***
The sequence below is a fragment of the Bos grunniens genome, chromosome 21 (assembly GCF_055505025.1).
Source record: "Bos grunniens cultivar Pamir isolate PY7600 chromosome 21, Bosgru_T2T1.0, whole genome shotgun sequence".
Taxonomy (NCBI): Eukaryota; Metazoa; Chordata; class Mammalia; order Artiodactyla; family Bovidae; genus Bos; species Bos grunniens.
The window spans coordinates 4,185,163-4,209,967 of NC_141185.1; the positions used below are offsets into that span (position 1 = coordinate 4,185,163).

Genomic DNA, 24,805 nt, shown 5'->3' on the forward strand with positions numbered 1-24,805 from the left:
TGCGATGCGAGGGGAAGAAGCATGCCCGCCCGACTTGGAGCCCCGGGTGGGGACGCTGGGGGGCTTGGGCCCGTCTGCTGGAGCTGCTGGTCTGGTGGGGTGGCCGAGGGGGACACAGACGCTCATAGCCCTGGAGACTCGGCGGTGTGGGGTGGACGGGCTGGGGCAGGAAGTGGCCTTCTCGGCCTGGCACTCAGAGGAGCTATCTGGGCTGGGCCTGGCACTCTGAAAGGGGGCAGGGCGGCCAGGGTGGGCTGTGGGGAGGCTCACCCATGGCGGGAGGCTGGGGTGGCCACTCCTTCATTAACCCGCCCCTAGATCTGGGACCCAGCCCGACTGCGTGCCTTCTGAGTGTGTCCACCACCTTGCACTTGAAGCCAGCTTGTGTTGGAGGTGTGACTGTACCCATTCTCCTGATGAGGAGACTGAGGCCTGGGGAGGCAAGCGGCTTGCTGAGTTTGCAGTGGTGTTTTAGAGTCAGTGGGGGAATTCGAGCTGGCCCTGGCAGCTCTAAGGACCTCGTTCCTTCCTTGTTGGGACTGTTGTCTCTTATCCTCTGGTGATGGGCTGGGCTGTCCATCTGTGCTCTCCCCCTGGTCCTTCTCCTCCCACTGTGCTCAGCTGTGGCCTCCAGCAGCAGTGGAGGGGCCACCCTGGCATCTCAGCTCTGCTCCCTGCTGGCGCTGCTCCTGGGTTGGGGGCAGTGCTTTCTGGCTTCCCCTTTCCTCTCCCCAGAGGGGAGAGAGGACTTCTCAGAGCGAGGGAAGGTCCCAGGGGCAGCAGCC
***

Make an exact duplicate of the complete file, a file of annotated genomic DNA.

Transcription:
The sequence below is a fragment of the Bos grunniens genome, chromosome 21 (assembly GCF_055505025.1).
Source record: "Bos grunniens cultivar Pamir isolate PY7600 chromosome 21, Bosgru_T2T1.0, whole genome shotgun sequence".
Taxonomy (NCBI): Eukaryota; Metazoa; Chordata; class Mammalia; order Artiodactyla; family Bovidae; genus Bos; species Bos grunniens.
The window spans coordinates 4,185,163-4,209,967 of NC_141185.1; the positions used below are offsets into that span (position 1 = coordinate 4,185,163).

Genomic DNA, 24,805 nt, shown 5'->3' on the forward strand with positions numbered 1-24,805 from the left:
TGCGATGCGAGGGGAAGAAGCATGCCCGCCCGACTTGGAGCCCCGGGTGGGGACGCTGGGGGGCTTGGGCCCGTCTGCTGGAGCTGCTGGTCTGGTGGGGTGGCCGAGGGGGACACAGACGCTCATAGCCCTGGAGACTCGGCGGTGTGGGGTGGACGGGCTGGGGCAGGAAGTGGCCTTCTCGGCCTGGCACTCAGAGGAGCTATCTGGGCTGGGCCTGGCACTCTGAAAGGGGGCAGGGCGGCCAGGGTGGGCTGTGGGGAGGCTCACCCATGGCGGGAGGCTGGGGTGGCCACTCCTTCATTAACCCGCCCCTAGATCTGGGACCCAGCCCGACTGCGTGCCTTCTGAGTGTGTCCACCACCTTGCACTTGAAGCCAGCTTGTGTTGGAGGTGTGACTGTACCCATTCTCCTGATGAGGAGACTGAGGCCTGGGGAGGCAAGCGGCTTGCTGAGTTTGCAGTGGTGTTTTAGAGTCAGTGGGGGAATTCGAGCTGGCCCTGGCAGCTCTAAGGACCTCGTTCCTTCCTTGTTGGGACTGTTGTCTCTTATCCTCTGGTGATGGGCTGGGCTGTCCATCTGTGCTCTCCCCCTGGTCCTTCTCCTCCCACTGTGCTCAGCTGTGGCCTCCAGCAGCAGTGGAGGGGCCACCCTGGCATCTCAGCTCTGCTCCCTGCTGGCGCTGCTCCTGGGTTGGGGGCAGTGCTTTCTGGCTTCCCCTTTCCTCTCCCCAGAGGGGAGAGAGGACTTCTCAGAGCGAGGGAAGGTCCCAGGGGCAGCAGCC